Industry Legend Rupert Neve Turns 90 – 7-28-16

Sweetwater is delighted to celebrate the 90th birthday of Rupert Neve, a visionary music technology inventor whose genius has shaped audio production for well over half a century. In addition to countless innovations and accomplishments, Neve is considered by many to be the father of the modern recording console. In 1997, in recognition of his long list of revered designs, he was among the first people ever to be awarded a Technical Grammy Award for his lifetime accomplishments, but over the two decades since, Rupert Neve has shown the world that he was far from finished. His long career of audio innovation continues to this day under the Rupert Neve Designs banner, which offers some of his finest creations ever. Neve’s latest, and some say best, offerings range from best-selling 500 Series modules to the full-blown flagship 5088 recording console. Clearly his contributions to the recording industry are far from over.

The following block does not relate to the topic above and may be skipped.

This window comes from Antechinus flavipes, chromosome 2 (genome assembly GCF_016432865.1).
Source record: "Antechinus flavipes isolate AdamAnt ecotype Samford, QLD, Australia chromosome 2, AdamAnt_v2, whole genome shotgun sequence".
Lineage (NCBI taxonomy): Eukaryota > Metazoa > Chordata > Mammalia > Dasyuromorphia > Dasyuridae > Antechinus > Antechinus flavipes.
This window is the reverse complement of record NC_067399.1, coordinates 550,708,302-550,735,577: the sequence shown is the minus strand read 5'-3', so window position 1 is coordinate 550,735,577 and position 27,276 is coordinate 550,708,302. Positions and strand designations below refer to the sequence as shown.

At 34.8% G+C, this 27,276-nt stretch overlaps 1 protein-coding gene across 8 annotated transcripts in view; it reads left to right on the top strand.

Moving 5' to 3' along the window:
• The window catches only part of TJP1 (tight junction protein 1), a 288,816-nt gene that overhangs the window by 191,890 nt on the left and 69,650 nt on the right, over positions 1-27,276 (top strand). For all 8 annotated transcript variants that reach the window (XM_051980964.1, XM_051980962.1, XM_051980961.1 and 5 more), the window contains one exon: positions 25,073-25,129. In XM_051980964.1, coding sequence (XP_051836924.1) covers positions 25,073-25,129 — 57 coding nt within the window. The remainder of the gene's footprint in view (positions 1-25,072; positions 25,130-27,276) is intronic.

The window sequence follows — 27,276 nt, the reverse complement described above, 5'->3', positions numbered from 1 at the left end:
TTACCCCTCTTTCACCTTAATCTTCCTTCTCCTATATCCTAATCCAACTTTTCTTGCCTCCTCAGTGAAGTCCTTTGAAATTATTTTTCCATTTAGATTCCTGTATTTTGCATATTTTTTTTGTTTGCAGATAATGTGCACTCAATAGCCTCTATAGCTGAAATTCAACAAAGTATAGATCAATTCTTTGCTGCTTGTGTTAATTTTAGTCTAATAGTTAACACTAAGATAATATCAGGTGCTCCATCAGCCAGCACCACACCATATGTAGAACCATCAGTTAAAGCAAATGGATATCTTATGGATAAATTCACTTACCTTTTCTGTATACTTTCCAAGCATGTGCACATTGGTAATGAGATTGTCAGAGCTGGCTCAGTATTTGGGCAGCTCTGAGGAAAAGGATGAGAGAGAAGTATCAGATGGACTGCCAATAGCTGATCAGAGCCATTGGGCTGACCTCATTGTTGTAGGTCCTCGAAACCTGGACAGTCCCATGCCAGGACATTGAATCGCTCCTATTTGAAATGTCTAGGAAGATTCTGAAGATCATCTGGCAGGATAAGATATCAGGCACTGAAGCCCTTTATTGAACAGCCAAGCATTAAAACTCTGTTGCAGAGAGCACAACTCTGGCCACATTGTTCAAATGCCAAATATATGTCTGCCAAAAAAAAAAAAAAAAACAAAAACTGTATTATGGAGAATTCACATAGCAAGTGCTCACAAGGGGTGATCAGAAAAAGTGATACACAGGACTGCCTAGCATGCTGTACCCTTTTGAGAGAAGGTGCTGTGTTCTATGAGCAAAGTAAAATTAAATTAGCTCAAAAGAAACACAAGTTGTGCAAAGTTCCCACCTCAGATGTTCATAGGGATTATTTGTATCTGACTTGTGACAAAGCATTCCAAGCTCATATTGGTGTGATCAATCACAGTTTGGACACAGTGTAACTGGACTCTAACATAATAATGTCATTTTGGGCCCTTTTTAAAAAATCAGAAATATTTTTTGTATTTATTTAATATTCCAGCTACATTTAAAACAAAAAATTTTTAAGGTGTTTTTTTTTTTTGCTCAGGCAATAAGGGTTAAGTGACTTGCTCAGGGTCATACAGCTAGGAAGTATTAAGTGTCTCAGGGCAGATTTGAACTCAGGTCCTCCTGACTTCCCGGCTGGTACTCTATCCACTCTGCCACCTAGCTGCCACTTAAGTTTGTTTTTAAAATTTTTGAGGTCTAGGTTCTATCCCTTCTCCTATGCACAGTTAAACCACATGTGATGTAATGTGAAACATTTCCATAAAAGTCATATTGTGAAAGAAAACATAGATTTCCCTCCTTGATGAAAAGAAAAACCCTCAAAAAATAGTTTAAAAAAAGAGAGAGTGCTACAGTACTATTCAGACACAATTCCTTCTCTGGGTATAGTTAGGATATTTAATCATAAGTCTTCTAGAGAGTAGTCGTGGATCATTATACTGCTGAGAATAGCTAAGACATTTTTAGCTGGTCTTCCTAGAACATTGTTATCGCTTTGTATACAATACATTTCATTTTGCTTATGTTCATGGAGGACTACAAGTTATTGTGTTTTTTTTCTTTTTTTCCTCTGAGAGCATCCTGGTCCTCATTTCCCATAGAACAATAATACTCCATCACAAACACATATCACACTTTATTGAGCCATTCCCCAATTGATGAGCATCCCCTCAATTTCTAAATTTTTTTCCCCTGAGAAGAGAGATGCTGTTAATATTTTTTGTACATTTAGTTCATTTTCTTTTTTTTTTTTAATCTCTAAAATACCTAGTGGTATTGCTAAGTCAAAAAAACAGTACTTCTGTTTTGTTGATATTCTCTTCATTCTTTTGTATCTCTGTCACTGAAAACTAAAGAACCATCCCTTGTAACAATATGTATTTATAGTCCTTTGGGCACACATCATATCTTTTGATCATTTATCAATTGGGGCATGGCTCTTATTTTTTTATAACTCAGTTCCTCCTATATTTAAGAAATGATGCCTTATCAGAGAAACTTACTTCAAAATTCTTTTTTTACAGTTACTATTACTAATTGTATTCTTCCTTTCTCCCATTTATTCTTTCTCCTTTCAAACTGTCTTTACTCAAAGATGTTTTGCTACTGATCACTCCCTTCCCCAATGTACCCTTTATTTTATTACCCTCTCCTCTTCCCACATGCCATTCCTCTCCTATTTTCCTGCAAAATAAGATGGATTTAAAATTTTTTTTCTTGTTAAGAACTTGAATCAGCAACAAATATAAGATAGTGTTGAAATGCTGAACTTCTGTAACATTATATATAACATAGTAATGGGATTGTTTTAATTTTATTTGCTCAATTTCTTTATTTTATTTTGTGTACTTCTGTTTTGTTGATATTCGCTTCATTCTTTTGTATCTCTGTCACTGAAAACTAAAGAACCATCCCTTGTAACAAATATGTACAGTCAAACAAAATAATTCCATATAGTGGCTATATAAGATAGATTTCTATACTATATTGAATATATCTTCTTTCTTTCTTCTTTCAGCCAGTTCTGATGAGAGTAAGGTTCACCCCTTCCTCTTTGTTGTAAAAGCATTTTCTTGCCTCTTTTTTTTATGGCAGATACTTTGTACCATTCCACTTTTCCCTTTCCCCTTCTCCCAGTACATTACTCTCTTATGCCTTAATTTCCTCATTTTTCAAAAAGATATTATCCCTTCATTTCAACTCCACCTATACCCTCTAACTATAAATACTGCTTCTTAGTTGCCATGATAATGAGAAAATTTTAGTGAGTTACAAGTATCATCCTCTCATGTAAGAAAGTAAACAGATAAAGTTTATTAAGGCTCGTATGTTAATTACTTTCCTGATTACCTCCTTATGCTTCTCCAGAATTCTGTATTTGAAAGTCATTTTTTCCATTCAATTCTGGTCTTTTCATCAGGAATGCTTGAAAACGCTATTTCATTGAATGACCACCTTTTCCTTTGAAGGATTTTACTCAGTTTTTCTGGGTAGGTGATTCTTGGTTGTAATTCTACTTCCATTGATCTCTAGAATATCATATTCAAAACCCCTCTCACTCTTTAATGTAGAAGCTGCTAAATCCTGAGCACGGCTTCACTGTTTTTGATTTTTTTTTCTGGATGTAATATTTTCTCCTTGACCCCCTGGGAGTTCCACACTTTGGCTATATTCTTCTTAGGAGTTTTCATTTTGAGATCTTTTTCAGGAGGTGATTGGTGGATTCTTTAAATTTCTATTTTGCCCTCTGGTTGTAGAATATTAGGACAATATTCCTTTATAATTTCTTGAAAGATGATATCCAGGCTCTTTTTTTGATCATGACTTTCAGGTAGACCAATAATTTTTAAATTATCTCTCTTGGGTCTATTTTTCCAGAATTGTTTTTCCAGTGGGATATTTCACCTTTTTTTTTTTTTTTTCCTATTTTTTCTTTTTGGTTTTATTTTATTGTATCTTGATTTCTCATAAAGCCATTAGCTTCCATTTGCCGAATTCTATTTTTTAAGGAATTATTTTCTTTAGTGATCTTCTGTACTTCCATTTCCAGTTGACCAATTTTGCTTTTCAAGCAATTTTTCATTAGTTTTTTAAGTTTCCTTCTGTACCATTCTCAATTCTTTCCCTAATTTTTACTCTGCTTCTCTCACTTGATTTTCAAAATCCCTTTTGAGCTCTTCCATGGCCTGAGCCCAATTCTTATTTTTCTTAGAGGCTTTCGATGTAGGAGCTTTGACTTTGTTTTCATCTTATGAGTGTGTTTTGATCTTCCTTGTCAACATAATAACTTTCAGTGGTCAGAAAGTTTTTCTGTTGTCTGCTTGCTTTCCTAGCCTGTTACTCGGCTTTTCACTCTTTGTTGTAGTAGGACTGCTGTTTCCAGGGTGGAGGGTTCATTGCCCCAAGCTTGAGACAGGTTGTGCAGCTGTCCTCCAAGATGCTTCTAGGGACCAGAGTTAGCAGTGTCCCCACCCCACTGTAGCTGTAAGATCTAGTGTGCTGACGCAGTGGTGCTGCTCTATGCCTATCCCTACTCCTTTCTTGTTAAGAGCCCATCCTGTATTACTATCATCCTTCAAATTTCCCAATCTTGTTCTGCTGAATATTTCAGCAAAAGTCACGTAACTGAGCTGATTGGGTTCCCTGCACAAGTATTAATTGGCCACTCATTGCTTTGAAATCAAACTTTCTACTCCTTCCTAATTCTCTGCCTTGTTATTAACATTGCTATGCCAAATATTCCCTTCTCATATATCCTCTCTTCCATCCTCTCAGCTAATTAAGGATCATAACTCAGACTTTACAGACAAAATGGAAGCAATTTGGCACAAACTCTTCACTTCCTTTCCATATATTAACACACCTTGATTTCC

Early Life

Rupert Neve was born on July 31, 1926, and though he was a British national, his father had relocated the family to Buenos Aires, Argentina, working as an agent for the British and Foreign Bible Society. By the time he was 13, Rupert’s interest in radio technology had already inspired him to build his own audio amplifiers and other radio components. As World War II broke out, he put his talent to work repairing radios and selling them to compatriots eager for news from home.

At 17, Rupert Neve enlisted in the Royal Signals to support the war effort, which ultimately brought him to England, where he remained after the war. There he purchased a disused US Army Dodge ambulance and turned it into a mobile recording and sound-reinforcement control room. His exploits during this period included recording choirs, opera, and music festivals on 78 rpm lacquer discs, as well as providing the PA system for Princess Elizabeth (now Queen Elizabeth II) during the 1957 reopening of the Minster Church of St. Andrew in Plymouth, which had been badly damaged in the 1941 blitz.